#3 Everyone had to do this: Being that I was a truck driver. I, Airman Mel Beers, was selected to drive the 6 by 6 for the overnight survival training. Well, I was married and my wife had not been in Alaska very long so I hated to leave her for the one night, but I did. A Major had me get the truck and meet him and a large number of men at the 750 man BKS to load up. There were C-rations and sleeping bags for all. I then drove to the north end of the base and up the road there. We had gone several miles when the Major said for me to stop. They unloaded everything and headed off into woods. I, of course went too as we all had to get this Alaska cold weather indoctrination. It was below Zero at the time. After we were back in the woods a ways the Major had every one make a camp by cutting pine branches to place their sleeping bags on. After we did that they made a camp fire. I was wet and cold because the snow was up to my waist. I went back to the truck, started it up and stayed until I was dry. Then I went back to the fire. Everyone was to eat their rations to practice their survival techniques. The Major just stood around and watched to see that all was done as required. He asked me to eat some of the C-rations, as I had not touched them because too many guys were complaining about them. I had brought a paper bag with me and the Major asked, "what is that"? I said it was my lunch because I was on separate rations. He about flipped. I was dry, warm and had plenty to eat.
From Max Hunter
*I remember waking up with the sun shining brightly at 3:00 A.M in the morning thinking that I had overslept and was late for work.*I remember the 1950 Plymouth that Bert Thurston and I bought together. We were told that it belonged to a retired old maid school teacher (and we believed it).
*I remember my mustache icing up.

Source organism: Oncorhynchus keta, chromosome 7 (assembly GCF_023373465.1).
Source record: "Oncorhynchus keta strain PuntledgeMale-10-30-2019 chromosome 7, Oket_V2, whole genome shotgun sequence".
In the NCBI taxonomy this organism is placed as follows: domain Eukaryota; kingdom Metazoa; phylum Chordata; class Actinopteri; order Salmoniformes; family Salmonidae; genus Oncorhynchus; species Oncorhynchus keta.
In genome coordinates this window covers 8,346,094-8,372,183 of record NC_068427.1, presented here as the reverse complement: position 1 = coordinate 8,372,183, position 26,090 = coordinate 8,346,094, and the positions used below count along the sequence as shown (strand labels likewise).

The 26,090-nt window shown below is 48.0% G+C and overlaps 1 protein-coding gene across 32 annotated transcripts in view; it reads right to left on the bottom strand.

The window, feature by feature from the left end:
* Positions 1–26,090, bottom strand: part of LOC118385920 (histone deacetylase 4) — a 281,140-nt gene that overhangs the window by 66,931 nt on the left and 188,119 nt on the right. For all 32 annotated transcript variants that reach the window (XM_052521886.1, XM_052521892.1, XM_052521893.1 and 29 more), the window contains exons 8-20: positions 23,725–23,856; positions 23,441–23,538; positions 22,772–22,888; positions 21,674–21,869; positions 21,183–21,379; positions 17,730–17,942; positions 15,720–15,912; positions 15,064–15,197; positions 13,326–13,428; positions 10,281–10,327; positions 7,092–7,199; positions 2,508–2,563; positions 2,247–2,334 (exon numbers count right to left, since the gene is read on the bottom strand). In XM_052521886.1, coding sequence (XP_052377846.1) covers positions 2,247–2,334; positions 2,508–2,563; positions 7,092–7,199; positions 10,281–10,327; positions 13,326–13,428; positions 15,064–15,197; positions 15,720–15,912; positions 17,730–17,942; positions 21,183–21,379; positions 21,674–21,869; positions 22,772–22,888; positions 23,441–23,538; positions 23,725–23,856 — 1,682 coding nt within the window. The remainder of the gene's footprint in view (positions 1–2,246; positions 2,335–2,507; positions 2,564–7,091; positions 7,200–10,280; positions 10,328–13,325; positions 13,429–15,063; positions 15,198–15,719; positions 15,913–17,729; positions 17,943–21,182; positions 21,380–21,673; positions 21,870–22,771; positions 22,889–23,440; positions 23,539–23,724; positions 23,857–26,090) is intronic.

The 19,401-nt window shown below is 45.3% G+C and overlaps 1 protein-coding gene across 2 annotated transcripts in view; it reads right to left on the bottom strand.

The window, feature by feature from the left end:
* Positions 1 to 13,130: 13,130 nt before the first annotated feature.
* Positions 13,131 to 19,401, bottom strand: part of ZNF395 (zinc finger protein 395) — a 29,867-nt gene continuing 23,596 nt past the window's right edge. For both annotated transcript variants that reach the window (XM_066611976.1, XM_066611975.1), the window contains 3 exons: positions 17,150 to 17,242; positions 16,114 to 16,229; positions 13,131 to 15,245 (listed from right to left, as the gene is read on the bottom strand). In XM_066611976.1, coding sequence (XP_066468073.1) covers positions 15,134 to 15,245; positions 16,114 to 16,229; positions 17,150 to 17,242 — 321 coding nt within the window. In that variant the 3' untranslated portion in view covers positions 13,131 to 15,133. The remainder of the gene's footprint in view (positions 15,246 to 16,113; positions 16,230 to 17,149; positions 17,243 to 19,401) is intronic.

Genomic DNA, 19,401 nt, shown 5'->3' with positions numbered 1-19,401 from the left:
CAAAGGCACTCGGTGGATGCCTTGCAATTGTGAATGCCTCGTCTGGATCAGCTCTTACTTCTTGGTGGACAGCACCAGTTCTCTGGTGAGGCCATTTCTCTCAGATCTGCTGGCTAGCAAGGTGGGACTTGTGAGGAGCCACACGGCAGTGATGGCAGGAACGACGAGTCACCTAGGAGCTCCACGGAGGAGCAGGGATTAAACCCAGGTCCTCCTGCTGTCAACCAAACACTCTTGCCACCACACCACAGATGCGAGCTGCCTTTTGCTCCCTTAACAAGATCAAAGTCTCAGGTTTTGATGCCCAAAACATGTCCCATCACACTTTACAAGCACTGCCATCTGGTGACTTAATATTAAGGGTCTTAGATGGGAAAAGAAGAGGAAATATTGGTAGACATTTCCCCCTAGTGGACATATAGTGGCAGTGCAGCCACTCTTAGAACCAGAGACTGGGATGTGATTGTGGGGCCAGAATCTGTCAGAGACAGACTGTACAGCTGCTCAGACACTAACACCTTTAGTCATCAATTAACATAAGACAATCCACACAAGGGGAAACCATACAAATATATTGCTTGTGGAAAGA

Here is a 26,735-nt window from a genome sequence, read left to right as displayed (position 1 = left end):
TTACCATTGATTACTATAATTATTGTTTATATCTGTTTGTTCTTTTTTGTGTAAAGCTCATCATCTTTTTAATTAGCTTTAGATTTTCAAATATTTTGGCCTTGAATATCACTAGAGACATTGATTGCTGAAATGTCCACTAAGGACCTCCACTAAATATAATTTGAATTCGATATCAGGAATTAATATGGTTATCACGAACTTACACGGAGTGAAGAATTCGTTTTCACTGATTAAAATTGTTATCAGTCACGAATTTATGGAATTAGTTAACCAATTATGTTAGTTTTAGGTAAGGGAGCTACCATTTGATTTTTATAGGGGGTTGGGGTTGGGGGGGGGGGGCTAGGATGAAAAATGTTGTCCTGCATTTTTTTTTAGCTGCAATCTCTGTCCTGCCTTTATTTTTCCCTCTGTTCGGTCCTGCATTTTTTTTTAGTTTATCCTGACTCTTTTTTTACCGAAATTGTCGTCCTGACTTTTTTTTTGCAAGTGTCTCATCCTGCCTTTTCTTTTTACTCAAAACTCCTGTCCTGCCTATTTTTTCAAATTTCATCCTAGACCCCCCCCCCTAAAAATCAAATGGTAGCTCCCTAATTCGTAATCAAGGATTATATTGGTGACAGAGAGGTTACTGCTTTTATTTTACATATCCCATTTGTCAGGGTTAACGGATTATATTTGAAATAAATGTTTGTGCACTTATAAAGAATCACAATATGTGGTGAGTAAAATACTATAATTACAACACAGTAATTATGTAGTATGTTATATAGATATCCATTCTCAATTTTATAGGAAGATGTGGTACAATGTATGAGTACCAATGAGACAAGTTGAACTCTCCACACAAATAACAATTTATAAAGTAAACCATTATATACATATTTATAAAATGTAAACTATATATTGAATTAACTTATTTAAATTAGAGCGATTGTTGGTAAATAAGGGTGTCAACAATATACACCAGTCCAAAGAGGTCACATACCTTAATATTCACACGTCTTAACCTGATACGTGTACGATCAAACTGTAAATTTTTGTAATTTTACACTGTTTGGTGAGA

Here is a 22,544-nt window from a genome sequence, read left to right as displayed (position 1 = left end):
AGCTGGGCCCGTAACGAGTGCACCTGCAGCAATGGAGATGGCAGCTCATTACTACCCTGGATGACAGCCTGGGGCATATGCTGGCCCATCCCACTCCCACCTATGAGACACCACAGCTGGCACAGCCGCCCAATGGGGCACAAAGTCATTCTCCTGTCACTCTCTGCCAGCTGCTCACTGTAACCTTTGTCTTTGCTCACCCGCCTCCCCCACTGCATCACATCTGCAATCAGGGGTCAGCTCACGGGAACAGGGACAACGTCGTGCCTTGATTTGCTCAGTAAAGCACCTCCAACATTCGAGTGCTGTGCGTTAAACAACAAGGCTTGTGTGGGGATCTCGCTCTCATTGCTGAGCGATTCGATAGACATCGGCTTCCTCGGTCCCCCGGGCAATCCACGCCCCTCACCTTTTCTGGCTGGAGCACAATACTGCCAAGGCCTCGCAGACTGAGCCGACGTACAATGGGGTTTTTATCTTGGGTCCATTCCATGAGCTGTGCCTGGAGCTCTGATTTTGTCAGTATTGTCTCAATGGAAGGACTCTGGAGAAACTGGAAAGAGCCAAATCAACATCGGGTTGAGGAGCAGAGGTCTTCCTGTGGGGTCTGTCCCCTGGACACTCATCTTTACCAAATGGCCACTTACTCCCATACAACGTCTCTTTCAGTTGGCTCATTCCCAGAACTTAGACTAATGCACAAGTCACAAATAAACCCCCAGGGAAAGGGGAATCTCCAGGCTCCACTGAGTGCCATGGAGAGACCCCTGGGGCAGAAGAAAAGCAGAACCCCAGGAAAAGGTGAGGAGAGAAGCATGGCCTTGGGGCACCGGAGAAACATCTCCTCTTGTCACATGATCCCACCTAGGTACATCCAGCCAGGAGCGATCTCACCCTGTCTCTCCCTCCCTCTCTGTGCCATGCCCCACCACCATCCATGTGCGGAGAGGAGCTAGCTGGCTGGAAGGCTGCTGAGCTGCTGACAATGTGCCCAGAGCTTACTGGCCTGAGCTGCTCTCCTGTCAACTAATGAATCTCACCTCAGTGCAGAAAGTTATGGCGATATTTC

*I remember the ICE FOG building ice on the cars windshield as you drove.
*I remember how cold it was working on the RADAR equipment while the Aircraft was parked on the Flight Line.
*I remember staying up all night watching the MID-NIGHT SUN set and then rise again only minutes later.
*I remember the LOG CABIN with the DIRT ROOF that we passed going into Fairbanks.
*I remember getting Silver Dollars, instead of Paper Dollars, when receiving change after making a purchase.
From Mel Parker
My favorite memory of Alaska, by far, is walking between hangars at night, hearing only the crunch of snow under my bunny boots because the snow absorbed all other sound -- when the Northern Lights would appear, sometimes suddenly across the sky, other times bursting from a tiny point before filling the sky. My favorite display I likened to seeing vast stage curtains from underneath, slowly shifting in shape and in an indescribable palette of colors. Their beauty was awesome to the extent that sometimes I would think that there should be music -- and infrequently there was ethereal music, but only that which originated in my own mind. I doubt that even the finest photographers would be rash enough to say that they captured the full beauty of the Northern Lights on film or silicon.
My smattering of knowledge that the Northern Lights were a product of a solar wind or other emanation from the Sun cutting across the Earth's magnetic field never diminished my appreciation of them, then or now. 
If you spent time in Alaska and would like to add a special memory to this section, Please write it out and send it to me.  I will add it on. 

Three Young Lieutenants

By C. R. Layton
We have just lost three great officers in the last couple of years. They were a part of what is now called “the greatest generation”. I just added these three men to the “Honor Roll” in our reunion program.
Col. Lester R. Ferriss, Lt. Col. Earl F. Dunphy and Col. Lewis L. Howes were early pioneers of Weather Reconnaissance.
Pilots Col. Ferriss and Lt. Col. Dunphy go back to the 59th RS (VLR) Weather Squadron that was formed in Tampa in Dec 1945, moved to Merced in Jan 1946, Fairfield-Suisun in Dec 1946 and finally to Ladd in 1947. The squadron became the 375th in Oct 1947, and eventually the 58th in Feb 1952. They both were in charge of detachments of the squadron at Shemya and McCord. From Alaska they both went to Reconnaissance Operations office of the Weather Service at Bolling AFB in Washington D.C. Ferriss was commander of the 56th at Yokota, Japan from May 1952 to Apr of 1955. LT. E. F. Dunphy was at the forefront of Arctic operations. Dunphy was the project officer that oversaw the WB-50D acquisition program a AWS and was rewarded with command of the 59th in Bermuda in May 1955. He was replaced in 1958. (see notes and photo of Dunphy’s B-29, “Duffy’s Tavern“) In another story I mentioned that Col. Ferriss then a Captain was on the team that won the basketball championship in the Midnight Sun League in 1947-48. (There is a photo of that team attached to the story, “BEFORE IT WAS THE 58th” that I wrote earlier. Both Ferriss and Dunphy suffered from Alzheimer’s.